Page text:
Sacramento City Unified School District trustees will vote Thursday on whether to declare itself a “safe haven” that will protect students fearful of deportation or hate speech, joining a growing number of districts around the state taking action after the presidential election.
The resolution comes as a direct response to the “intolerant rhetoric made over the course of the 2016 presidential race” and reports of increased hate speech at district schools, according to the proposal.
The three-page resolution specifies that immigration officials cannot enter campuses without written permission of the superintendent and that the district will restrict sharing of student files that could help determine the legal status of students. It also calls for activities on all campuses to promote tolerance and urges investments in programs to promote the “values of a multicultural society.”
Almost immediately after Republican Donald Trump’s presidential victory, Sacramento City Unified School District trustees began hearing from parents, teachers and administrators that children were terrified that they were going to be deported, said board member Jessie Ryan. She said that was accompanied by an upswing in hate speech in the district, which serves about 43,000 students at 76 schools.
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“We decided to move forward quickly,” said Ryan, who organized and led the safe haven initiative. “We needed to acknowledge to families, parents and community members that a lot of people are hurting right now, and our role is to ensure that students feel safe so they can come to school to learn. We needed to step up and make a strong statement that we would do everything in our power to protect our students.”
The Sacramento proposal follows initiatives at other urban districts around the state. San Francisco public schools, along with Mayor Edwin Lee, last week advised parents that immigration enforcement could grow under Trump but that San Francisco Unified was developing a “rapid response protocol to support children and families” if enforcement is attempted in or around schools.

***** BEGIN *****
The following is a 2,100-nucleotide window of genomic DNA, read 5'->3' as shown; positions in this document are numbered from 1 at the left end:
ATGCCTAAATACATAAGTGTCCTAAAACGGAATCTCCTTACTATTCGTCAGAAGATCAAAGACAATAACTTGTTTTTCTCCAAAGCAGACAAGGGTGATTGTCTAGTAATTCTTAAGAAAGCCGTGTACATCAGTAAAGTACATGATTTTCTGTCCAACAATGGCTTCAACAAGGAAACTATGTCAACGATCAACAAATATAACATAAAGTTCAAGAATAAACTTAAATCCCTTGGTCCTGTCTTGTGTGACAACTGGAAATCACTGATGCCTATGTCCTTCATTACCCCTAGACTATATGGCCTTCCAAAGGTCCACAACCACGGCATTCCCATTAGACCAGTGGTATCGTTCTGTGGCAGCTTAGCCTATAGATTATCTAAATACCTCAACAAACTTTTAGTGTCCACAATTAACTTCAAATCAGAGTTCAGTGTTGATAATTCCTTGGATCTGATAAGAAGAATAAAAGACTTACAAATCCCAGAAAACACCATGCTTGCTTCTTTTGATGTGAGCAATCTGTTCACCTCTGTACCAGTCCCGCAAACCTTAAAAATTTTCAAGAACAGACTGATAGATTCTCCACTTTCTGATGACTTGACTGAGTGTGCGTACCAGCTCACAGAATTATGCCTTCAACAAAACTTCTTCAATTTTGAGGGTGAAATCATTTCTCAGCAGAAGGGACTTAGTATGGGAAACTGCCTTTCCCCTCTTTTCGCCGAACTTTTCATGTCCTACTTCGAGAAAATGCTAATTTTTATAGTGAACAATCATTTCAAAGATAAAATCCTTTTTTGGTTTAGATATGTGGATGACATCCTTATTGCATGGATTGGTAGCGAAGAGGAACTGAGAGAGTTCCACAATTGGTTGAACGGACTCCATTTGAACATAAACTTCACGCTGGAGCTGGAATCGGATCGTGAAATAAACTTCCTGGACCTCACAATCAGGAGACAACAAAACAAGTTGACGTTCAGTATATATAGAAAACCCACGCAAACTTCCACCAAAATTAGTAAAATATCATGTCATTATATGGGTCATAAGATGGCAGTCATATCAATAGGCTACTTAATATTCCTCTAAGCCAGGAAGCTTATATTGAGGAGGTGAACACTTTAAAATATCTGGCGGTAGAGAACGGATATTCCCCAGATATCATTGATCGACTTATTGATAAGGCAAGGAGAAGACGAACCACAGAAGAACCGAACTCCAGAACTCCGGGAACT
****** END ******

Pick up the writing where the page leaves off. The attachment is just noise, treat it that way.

The Los Angeles Unified School District, citing “a climate of heightened fear and anxiety for many district students and their families,” voted in February to identify its school sites “safe zones and resource centers for students and families threatened by immigration enforcement.” San Diego Unified trustees were set to discuss safeguards for undocumented youths this week.
In the North Sacramento area, Twin Rivers Unified School District Superintendent Steven Martinez and trustees “are in discussion about how to approach” safe haven issues, said spokeswoman Zenobia Gerald.
Julia Harumi Mass, senior staff attorney for the ACLU of Northern California, said the federal government has a long-standing policy of designating schools as sensitive locations “because all students in California have the right to go to public schools, regardless of their immigrant status.” She said she hopes that the federal government will maintain a policy that avoids immigration enforcement efforts at sensitive locations such as schools and places of worship.
The California School Boards Association has provided information on laws pertaining to undocumented immigrant students, said spokesman Troy Flint. But the organization, which advises districts throughout the state, has not provided a sample resolution related to sanctuary protections.
“That’s something we’ll be discussing as this situation becomes more urgent,” Flint said.
A statewide multiracial coalition of community, civil rights, education and labor groups signed an open letter to the state’s educational leaders asking that all public schools in California, from kindergarten to higher education, be designated sanctuary schools.
Other trustees have voiced support.
“It’s important for Sacramento City Unified to reiterate that we’re focused on the education of every child who resides in our district, regardless of their immigration status, ethnicity, sexual orientation, religion and that’s what this resolution does,” said trustee Jay Hansen.
Incoming trustee Mai Vang, who will be sworn in Thursday, called the resolution “a great starting point,” and will urge that it be implemented in partnership with community organizations.